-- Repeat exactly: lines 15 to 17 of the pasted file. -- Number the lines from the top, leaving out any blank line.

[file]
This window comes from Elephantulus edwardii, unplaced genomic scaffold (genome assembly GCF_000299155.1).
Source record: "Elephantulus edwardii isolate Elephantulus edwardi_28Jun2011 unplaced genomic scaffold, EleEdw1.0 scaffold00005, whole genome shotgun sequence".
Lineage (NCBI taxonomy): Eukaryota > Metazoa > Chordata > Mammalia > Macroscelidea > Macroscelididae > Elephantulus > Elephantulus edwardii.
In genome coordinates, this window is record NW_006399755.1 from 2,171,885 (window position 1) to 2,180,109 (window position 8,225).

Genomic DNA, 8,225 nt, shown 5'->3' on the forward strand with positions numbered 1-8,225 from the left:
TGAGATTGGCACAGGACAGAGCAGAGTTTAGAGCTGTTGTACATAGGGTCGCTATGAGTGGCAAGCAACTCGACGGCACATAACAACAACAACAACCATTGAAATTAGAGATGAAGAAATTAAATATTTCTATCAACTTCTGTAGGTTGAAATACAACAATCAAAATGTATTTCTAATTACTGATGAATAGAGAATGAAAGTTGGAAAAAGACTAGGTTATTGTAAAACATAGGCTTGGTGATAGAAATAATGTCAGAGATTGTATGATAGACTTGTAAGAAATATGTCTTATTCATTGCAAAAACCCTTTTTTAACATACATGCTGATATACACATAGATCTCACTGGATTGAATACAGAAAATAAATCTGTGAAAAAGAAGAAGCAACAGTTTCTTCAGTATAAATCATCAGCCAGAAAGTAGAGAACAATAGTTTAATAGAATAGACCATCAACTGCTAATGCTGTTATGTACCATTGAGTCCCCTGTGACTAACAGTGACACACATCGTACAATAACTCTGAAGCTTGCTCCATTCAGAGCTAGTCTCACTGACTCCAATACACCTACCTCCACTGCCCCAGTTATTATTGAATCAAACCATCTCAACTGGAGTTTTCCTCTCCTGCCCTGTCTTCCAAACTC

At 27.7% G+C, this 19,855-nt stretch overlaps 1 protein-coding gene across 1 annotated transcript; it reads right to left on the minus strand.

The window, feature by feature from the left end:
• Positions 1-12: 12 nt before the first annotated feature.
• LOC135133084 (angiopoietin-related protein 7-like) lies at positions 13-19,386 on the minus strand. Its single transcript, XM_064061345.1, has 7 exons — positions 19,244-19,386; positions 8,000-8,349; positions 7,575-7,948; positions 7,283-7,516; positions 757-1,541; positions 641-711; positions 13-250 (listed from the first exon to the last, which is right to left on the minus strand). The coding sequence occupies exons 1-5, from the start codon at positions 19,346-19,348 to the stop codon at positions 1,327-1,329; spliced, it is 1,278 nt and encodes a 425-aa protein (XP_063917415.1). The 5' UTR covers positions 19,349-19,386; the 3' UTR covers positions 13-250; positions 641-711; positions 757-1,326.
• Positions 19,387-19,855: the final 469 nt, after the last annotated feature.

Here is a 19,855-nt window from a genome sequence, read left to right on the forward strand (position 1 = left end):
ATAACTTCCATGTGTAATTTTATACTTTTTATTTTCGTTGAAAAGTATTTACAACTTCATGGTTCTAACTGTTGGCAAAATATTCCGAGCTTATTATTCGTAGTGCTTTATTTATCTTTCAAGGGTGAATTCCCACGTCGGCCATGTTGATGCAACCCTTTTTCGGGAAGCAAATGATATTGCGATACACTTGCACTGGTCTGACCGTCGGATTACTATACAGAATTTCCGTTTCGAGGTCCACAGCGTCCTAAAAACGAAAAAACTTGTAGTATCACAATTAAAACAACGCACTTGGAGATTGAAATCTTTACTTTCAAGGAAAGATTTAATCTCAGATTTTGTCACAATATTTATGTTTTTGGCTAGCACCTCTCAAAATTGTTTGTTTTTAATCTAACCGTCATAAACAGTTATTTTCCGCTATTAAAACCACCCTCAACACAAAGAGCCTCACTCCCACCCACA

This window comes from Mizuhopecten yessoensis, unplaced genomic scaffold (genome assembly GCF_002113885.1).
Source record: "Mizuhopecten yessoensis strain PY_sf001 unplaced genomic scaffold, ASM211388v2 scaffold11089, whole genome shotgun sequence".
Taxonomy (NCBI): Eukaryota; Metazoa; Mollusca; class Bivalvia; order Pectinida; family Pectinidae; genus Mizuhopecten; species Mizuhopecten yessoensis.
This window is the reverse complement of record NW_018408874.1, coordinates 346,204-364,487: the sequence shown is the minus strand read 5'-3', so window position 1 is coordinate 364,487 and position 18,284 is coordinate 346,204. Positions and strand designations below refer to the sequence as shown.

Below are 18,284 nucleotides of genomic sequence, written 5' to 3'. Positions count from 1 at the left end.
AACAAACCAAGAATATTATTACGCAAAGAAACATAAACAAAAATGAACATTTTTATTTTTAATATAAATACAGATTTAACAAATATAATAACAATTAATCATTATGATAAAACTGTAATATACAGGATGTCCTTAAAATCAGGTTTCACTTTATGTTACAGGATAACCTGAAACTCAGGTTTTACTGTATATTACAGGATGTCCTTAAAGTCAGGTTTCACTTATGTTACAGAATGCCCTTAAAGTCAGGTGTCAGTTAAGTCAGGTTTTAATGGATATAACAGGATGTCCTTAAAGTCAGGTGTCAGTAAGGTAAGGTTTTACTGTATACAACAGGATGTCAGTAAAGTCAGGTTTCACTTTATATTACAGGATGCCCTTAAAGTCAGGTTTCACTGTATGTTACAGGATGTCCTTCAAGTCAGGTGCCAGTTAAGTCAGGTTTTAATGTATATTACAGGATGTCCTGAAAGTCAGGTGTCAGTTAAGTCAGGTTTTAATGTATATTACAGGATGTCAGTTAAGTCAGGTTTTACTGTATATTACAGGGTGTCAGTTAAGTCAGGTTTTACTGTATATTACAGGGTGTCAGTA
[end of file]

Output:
Source record: "Mizuhopecten yessoensis strain PY_sf001 unplaced genomic scaffold, ASM211388v2 scaffold11089, whole genome shotgun sequence".
Taxonomy (NCBI): Eukaryota; Metazoa; Mollusca; class Bivalvia; order Pectinida; family Pectinidae; genus Mizuhopecten; species Mizuhopecten yessoensis.
This window is the reverse complement of record NW_018408874.1, coordinates 346,204-364,487: the sequence shown is the minus strand read 5'-3', so window position 1 is coordinate 364,487 and position 18,284 is coordinate 346,204. Positions and strand designations below refer to the sequence as shown.